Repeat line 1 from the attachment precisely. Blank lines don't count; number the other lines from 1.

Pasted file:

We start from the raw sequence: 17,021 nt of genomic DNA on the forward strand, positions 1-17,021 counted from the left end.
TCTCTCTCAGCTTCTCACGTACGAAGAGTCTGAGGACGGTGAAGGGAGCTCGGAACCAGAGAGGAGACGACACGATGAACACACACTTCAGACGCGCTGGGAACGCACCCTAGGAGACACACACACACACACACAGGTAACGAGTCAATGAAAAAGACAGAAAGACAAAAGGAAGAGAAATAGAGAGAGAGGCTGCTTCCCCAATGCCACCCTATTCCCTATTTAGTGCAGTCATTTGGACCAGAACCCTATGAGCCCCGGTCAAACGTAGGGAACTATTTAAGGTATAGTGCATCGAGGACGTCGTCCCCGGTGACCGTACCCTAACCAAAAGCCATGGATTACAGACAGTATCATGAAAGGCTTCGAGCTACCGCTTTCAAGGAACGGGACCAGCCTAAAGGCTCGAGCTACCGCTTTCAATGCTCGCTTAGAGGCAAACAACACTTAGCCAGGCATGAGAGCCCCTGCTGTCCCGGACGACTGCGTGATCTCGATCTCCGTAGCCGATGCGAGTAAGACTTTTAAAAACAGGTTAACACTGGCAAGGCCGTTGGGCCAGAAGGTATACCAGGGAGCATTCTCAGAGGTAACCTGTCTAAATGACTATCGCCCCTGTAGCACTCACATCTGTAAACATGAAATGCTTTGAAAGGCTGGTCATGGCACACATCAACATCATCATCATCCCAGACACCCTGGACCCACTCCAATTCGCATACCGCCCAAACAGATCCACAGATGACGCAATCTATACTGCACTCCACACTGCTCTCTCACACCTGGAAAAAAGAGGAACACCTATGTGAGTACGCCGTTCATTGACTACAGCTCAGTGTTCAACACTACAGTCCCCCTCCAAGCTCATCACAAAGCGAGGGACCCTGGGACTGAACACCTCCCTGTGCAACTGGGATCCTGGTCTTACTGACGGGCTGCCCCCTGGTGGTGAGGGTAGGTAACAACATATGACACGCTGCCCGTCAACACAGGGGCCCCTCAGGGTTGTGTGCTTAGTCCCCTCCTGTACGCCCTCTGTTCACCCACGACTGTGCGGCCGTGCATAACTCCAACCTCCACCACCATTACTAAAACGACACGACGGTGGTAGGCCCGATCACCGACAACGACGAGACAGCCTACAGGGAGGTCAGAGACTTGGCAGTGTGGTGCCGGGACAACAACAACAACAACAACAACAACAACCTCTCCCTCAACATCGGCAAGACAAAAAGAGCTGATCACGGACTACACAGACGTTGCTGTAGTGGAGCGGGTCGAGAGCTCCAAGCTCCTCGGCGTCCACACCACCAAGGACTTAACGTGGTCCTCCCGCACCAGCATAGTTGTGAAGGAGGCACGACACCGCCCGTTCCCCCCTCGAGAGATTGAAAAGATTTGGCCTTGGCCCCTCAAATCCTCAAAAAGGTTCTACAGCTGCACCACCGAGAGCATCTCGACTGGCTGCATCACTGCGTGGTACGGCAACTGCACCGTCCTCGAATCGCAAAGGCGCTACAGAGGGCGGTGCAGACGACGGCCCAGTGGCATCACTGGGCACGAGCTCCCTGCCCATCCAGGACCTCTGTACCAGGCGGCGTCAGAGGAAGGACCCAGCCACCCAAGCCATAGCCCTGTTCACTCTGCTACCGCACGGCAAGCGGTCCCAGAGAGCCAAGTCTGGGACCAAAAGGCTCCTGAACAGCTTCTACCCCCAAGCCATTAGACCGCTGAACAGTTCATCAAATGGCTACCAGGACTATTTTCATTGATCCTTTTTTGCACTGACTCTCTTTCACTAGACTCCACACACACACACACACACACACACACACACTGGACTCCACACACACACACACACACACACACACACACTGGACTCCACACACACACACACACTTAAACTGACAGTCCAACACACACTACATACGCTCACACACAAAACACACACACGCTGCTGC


We start from the raw sequence: 17,021 nt of genomic DNA on the forward strand, positions 1-17,021 counted from the left end.